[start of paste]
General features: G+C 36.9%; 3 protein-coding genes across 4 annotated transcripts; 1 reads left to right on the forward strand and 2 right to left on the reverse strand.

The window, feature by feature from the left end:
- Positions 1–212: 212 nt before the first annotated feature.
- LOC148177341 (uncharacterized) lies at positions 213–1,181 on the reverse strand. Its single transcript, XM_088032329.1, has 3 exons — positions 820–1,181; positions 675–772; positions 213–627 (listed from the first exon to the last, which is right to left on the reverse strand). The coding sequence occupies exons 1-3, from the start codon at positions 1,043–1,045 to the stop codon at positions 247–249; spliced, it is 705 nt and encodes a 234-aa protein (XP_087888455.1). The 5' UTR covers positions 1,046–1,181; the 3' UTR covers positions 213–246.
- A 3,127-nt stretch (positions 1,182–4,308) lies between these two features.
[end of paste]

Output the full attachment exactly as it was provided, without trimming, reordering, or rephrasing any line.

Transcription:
General features: G+C 36.9%; 3 protein-coding genes across 4 annotated transcripts; 1 reads left to right on the forward strand and 2 right to left on the reverse strand.

The window, feature by feature from the left end:
- Positions 1–212: 212 nt before the first annotated feature.
- LOC148177341 (uncharacterized) lies at positions 213–1,181 on the reverse strand. Its single transcript, XM_088032329.1, has 3 exons — positions 820–1,181; positions 675–772; positions 213–627 (listed from the first exon to the last, which is right to left on the reverse strand). The coding sequence occupies exons 1-3, from the start codon at positions 1,043–1,045 to the stop codon at positions 247–249; spliced, it is 705 nt and encodes a 234-aa protein (XP_087888455.1). The 5' UTR covers positions 1,046–1,181; the 3' UTR covers positions 213–246.
- A 3,127-nt stretch (positions 1,182–4,308) lies between these two features.